American Iranian showdown but no resolution

There has been a war of words ongoing between America and Iran as tension between the two nations has increased since US President Donald Trump pulled out of a nuclear deal with Iran that was struck during the Obama administration. Not to different from the war of words with North Korea last year but in my view the result is going to be different.

In July Iranian President Hassan Rouhani cautioning the American leader about pursuing hostile policies against Tehran, saying “War with Iran is the mother of all wars.” Trump responded with a Tweet “Never, ever threaten the United States again or you will suffer consequences the likes of which few throughout history have ever suffered before. We are no longer a country that will stand for your demented words of violence & death. Be cautious!”

Yesterday, a year after delivering his “fire and fury” speech that threatened to annihilate North Korea and its “little rocket man” leader, President Trump addressed the annual United Nations General Assembly, expanding on his “America First” motto and replacing North Korea with Iran as the major antagonist. I think that Trump believes what worked once will work twice and so by next year I think that he thinks that Iran will be following the path of North Korea.

However, in the case of North Korea the deal is not between the US and North Korea the deal is between two neighboring states whose population is one nation split during the Cold War 68 years ago by political ideology. The peace deal is between North Korea and South Korea. In the case of Iran, the issues are far more complex and diverse. The main adversary of Shia Islamic Iran is Sunni Islamic Saudi Arabia. I don’t believe that Trump will be able to resolve fundamental religious divides through a war of words.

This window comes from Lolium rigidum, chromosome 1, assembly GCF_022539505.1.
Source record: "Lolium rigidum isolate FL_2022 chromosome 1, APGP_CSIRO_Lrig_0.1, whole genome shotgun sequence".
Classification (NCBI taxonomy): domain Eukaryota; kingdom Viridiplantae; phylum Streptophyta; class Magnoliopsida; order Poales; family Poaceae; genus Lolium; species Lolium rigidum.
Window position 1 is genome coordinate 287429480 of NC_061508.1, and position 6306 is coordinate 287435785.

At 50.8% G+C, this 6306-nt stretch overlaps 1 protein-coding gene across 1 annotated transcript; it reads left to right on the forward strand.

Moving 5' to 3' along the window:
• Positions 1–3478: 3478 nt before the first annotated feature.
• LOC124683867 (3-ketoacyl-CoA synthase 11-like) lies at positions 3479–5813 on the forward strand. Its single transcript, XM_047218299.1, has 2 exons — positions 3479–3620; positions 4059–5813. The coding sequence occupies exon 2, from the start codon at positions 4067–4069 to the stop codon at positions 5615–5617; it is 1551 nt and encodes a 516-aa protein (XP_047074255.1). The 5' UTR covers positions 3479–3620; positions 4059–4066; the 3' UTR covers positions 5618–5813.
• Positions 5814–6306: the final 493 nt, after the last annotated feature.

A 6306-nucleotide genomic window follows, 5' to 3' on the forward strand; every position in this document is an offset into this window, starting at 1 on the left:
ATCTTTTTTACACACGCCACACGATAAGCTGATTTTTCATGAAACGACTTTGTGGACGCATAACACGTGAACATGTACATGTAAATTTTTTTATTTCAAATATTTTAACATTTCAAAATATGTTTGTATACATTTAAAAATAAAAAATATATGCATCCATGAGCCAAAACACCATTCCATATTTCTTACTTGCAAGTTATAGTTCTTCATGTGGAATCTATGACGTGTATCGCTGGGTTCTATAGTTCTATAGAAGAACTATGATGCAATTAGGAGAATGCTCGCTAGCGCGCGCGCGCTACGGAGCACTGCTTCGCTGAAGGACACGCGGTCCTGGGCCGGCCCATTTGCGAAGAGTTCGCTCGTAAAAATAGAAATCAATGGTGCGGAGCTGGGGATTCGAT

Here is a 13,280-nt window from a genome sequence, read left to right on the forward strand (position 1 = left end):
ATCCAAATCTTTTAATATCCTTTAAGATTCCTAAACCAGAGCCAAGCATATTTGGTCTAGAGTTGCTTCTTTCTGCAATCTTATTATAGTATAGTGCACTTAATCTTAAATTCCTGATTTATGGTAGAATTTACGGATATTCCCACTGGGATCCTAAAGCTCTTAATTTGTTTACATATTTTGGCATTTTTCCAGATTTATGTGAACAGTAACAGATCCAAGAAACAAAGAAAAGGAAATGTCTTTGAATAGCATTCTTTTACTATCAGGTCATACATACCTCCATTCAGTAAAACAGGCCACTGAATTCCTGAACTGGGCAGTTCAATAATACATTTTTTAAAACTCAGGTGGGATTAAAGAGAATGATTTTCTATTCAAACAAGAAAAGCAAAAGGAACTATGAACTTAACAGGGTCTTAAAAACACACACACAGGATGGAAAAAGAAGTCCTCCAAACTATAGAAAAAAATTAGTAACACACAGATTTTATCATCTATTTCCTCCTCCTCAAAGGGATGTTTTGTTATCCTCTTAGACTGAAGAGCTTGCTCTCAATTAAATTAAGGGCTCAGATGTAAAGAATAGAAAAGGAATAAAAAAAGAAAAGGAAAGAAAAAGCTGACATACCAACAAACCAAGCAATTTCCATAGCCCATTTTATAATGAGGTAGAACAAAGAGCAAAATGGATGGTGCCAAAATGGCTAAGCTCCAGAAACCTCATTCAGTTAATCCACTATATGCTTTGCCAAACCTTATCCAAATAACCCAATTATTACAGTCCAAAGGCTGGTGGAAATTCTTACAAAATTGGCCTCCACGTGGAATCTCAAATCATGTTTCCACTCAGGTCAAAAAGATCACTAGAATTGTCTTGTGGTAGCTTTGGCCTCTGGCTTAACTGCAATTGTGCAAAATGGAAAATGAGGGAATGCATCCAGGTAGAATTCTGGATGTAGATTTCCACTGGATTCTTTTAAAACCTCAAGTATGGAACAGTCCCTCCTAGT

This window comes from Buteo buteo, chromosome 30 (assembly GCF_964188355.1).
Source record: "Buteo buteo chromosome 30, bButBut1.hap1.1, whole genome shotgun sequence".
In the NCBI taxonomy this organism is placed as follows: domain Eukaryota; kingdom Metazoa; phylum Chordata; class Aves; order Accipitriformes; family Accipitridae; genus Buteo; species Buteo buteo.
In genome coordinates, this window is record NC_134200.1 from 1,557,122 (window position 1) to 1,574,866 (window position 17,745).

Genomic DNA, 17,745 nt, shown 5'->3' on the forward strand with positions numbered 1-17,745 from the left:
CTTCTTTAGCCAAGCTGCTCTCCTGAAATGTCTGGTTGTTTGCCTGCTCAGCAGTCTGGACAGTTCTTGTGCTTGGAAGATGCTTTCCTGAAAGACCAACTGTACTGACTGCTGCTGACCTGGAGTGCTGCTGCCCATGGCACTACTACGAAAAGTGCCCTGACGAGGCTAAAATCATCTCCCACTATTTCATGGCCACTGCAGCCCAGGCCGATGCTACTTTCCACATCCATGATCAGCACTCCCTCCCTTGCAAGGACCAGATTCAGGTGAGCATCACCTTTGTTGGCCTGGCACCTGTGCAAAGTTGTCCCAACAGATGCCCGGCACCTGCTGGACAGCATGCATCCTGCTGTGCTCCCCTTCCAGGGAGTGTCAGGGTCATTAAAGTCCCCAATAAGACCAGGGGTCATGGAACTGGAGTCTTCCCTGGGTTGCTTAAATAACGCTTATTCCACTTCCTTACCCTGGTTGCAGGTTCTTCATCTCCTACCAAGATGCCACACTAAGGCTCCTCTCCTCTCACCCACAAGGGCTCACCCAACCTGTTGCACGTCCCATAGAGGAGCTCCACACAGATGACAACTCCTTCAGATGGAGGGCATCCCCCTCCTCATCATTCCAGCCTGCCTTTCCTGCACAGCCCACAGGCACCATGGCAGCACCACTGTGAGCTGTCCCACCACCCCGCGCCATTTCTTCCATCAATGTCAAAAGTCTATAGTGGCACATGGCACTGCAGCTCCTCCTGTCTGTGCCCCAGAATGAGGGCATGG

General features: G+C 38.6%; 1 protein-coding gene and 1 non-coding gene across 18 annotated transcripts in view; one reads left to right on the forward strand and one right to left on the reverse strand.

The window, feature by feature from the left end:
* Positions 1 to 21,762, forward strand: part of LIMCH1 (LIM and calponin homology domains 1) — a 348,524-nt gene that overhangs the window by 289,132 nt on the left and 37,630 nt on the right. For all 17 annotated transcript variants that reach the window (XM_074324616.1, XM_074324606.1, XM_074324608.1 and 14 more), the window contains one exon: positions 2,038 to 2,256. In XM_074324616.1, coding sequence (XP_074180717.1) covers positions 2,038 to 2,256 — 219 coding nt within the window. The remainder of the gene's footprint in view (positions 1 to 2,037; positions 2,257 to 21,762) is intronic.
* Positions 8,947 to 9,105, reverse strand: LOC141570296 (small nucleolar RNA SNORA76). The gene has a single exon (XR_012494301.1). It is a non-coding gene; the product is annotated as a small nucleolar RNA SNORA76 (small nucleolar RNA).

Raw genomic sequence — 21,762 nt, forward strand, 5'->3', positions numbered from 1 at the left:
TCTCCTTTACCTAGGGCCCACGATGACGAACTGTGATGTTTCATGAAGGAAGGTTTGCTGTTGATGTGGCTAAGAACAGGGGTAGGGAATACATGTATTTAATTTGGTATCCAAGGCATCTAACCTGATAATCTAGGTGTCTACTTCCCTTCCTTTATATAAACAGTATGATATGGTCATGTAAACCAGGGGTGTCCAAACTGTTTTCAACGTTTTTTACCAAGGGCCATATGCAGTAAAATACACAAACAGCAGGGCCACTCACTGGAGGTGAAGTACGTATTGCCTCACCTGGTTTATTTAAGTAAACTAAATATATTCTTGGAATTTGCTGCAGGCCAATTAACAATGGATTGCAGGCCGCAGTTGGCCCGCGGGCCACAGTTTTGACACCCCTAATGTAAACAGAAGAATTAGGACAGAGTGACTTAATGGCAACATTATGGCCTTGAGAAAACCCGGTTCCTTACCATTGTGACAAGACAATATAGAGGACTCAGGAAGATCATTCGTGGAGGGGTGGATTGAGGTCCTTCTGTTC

Nevertheless, there is an issue that Trump believes, and I agree with him, that needs to be dealt with by the international community. That issue is the threats and through them the intent of Iran to endanger civilians by its development of military missile ability that is offensive and not defensive in capability. Exacerbating this missile capability is a uranium enrichment program that could lead to these missiles having nuclear warheads.

So, I agree with Trump when he called for Iran’s international isolation in a combative and unashamedly boastful speech at the United Nations on Tuesday. Trump denounced the clerical regime in Tehran for sowing “chaos, death and destruction” as he defended his decision to ditch an internationally-brokered nuclear deal. He said, “We cannot allow the world’s leading sponsor of terrorism to possess the planet’s most dangerous weapons,” Trump said, alluding to Tehran’s proven support for Islamic militant movements such as Hamas and Hezbollah. Trump added “We ask all nations to isolate Iran’s regime as long as its aggression continues.” The Iranians deny development military nuclear capability. The debate on nuclear proliferation will no doubt continue in the UN Security Council.

Indicative of Iran not being North Korea when contemplating the means of conflict resolution, the Iranian response to Trump was not the same as that of North Korea a year ago. So, what worked once will not work twice. Trump’s call prompted accusations from his Iranian counterpart that he was trying to topple his government. This came hours of Trumps UN address when Iran’s President Hassan Rouhani had his turn to speak from the same rostrum.